Currently UK MPs are debating what role the Money Advice Service, a general consumer interest and information group which primarily offers basic money advice face-to-face and online, should take in school based financial education. It has been suggested that it should be up to the Money Advice Service, as the Government’s primary consumer help service, to take a much more active role, and reduce the influence of the banks. The OECD has strongly supported levies on the financial industry to pay for consumer protection measures and, in the UK, a statutory levy is what pays for the Money Advice Service. As it stands however, the Money Advice Service wants to take just a supervisory role in school based financial education, setting up standards and codes of practice for the UK’s many charity and non-profit financial education groups to follow.
With respect to concerns about banks’ involvement in educational resources and delivery then, UK policymakers could do well to look overseas and see how other countries have dealt with these competing interests.
At a much higher level, the UK could also seek out the experiences of other countries as it attempts to balance education with regulation of the banking sector.
Many have argued for example, that the roots of the financial crisis can be found in policies that failed to protect consumers, not in a lack of consumer education; regulators allowed the subprime mortgage market to thrive in the US, for example, that consumers chose to take out those loans was just part of the problem. As in other countries, the UK Government was already inclined to implement measures that could increase consumer protection as a result of global pressures. However, measurement of the effectiveness of regulation, as well as financial education by bodies such as the OECD is needed to help ensure that Governments don’t sidestep their responsibilities to protect consumers by favoring just one approach.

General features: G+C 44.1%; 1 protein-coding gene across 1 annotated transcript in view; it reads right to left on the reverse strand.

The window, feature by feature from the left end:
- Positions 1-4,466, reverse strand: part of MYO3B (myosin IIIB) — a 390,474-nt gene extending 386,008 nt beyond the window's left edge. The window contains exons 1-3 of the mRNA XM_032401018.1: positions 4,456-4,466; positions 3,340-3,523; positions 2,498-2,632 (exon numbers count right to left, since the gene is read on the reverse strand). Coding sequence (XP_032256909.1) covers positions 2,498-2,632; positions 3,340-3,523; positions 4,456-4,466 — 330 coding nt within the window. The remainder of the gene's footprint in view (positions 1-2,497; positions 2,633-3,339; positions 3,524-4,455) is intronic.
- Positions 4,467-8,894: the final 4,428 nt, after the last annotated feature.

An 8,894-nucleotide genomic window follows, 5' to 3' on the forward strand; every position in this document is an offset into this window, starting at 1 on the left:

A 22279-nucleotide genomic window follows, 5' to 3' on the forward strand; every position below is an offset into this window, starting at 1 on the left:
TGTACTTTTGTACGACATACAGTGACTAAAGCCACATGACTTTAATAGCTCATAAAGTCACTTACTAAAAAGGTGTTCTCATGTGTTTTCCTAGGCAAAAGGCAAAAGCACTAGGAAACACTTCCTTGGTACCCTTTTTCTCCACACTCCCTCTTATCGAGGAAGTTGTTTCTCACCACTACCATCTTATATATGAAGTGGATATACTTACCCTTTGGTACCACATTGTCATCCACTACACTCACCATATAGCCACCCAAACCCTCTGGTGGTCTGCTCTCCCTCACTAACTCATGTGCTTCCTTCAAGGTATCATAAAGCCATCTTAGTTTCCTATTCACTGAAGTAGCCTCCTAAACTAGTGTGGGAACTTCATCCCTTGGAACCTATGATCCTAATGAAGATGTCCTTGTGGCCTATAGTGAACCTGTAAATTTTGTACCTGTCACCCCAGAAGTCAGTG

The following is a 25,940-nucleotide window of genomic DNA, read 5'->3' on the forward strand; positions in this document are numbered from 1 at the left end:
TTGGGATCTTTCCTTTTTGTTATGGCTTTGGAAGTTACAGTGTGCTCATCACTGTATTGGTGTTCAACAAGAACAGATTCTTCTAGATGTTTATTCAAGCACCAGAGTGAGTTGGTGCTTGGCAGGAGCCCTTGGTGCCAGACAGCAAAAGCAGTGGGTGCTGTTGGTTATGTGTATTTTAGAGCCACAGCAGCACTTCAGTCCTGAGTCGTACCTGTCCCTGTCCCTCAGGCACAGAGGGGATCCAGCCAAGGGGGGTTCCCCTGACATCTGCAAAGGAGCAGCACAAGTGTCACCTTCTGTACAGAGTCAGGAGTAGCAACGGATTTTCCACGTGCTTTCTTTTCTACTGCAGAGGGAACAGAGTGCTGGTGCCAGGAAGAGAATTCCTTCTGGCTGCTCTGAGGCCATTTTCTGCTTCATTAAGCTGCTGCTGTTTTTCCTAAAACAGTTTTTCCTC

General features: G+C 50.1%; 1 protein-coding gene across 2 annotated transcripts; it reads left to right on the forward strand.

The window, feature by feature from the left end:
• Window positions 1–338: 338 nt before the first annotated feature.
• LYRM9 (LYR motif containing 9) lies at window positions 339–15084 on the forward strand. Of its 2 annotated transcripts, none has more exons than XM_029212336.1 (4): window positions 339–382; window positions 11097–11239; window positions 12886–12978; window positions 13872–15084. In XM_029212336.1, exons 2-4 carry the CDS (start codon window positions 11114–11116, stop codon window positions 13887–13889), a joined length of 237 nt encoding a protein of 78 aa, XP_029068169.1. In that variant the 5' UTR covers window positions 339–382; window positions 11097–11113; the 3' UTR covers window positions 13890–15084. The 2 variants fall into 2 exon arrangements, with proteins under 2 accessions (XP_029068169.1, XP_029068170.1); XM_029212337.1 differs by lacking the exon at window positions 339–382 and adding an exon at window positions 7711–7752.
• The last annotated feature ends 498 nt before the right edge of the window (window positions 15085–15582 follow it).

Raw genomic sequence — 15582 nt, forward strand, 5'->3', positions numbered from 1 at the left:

How the OECD can help
The OECD International Network for Financial Education (INFE) has been attempting to monitor these financial education policies and identify best practices since 2010. As it sets up its classes, the UK desperately needs to see what types of financial education have been effective in actually changing behavior in other countries.
The work of INFE as well as the results of PISA research into financial education could be a useful resource as the UK Government looks for a realistic view of what education can do.
The independent judgment of the OECD, in the form of PISA testing, for example, will also be a key resource for the UK as it looks to monitor the results of the financial education it does choose to implement in schools.
Finally, the OECD can encourage governments, in the UK and elsewhere, to strengthen their commitment to protect consumers from harmful products and harmful practices at the point of sale. This commitment is not incompatible with the drive for greater financial education: the two should go hand in hand.
Public consultation: Guidelines for private and not-for-profit stakeholders in financial education. INFE is developing guidelines intended to address the involvement of private and not-for profit stakeholders in the development and implementation of national strategies for financial education. The draft text of the guidelines is now available for public comment. Comments received will be taken into account when preparing the final version of the guidelines. Submission deadline is 10 January 2014